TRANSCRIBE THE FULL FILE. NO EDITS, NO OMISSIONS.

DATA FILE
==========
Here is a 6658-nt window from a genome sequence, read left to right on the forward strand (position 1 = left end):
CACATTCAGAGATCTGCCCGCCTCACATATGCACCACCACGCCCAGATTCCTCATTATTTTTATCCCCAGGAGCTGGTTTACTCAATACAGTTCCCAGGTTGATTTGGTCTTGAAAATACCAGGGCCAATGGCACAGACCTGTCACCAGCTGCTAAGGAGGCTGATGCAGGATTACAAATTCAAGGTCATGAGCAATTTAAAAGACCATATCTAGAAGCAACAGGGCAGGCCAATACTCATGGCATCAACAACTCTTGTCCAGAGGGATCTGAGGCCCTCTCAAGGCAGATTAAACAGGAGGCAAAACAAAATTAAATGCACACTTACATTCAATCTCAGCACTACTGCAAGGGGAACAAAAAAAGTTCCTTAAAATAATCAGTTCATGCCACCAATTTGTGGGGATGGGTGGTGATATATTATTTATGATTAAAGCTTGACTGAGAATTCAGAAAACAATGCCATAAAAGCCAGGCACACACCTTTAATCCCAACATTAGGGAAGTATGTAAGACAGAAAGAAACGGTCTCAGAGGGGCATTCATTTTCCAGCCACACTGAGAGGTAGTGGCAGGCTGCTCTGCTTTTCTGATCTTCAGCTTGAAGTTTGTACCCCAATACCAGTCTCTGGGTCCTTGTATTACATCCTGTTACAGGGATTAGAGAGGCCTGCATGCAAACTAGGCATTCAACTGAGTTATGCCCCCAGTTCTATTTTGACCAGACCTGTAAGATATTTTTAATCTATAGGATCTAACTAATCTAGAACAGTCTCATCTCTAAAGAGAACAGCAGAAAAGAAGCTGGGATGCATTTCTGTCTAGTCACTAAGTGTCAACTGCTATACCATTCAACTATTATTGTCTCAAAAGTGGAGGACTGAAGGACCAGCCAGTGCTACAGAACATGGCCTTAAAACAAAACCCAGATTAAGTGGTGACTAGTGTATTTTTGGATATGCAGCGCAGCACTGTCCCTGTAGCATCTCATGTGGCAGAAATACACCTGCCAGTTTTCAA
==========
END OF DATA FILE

Here is a 6658-nt window from a genome sequence, read left to right on the forward strand (position 1 = left end):
CACATTCAGAGATCTGCCCGCCTCACATATGCACCACCACGCCCAGATTCCTCATTATTTTTATCCCCAGGAGCTGGTTTACTCAATACAGTTCCCAGGTTGATTTGGTCTTGAAAATACCAGGGCCAATGGCACAGACCTGTCACCAGCTGCTAAGGAGGCTGATGCAGGATTACAAATTCAAGGTCATGAGCAATTTAAAAGACCATATCTAGAAGCAACAGGGCAGGCCAATACTCATGGCATCAACAACTCTTGTCCAGAGGGATCTGAGGCCCTCTCAAGGCAGATTAAACAGGAGGCAAAACAAAATTAAATGCACACTTACATTCAATCTCAGCACTACTGCAAGGGGAACAAAAAAAGTTCCTTAAAATAATCAGTTCATGCCACCAATTTGTGGGGATGGGTGGTGATATATTATTTATGATTAAAGCTTGACTGAGAATTCAGAAAACAATGCCATAAAAGCCAGGCACACACCTTTAATCCCAACATTAGGGAAGTATGTAAGACAGAAAGAAACGGTCTCAGAGGGGCATTCATTTTCCAGCCACACTGAGAGGTAGTGGCAGGCTGCTCTGCTTTTCTGATCTTCAGCTTGAAGTTTGTACCCCAATACCAGTCTCTGGGTCCTTGTATTACATCCTGTTACAGGGATTAGAGAGGCCTGCATGCAAACTAGGCATTCAACTGAGTTATGCCCCCAGTTCTATTTTGACCAGACCTGTAAGATATTTTTAATCTATAGGATCTAACTAATCTAGAACAGTCTCATCTCTAAAGAGAACAGCAGAAAAGAAGCTGGGATGCATTTCTGTCTAGTCACTAAGTGTCAACTGCTATACCATTCAACTATTATTGTCTCAAAAGTGGAGGACTGAAGGACCAGCCAGTGCTACAGAACATGGCCTTAAAACAAAACCCAGATTAAGTGGTGACTAGTGTATTTTTGGATATGCAGCGCAGCACTGTCCCTGTAGCATCTCATGTGGCAGAAATACACCTGCCAGTTTTCAA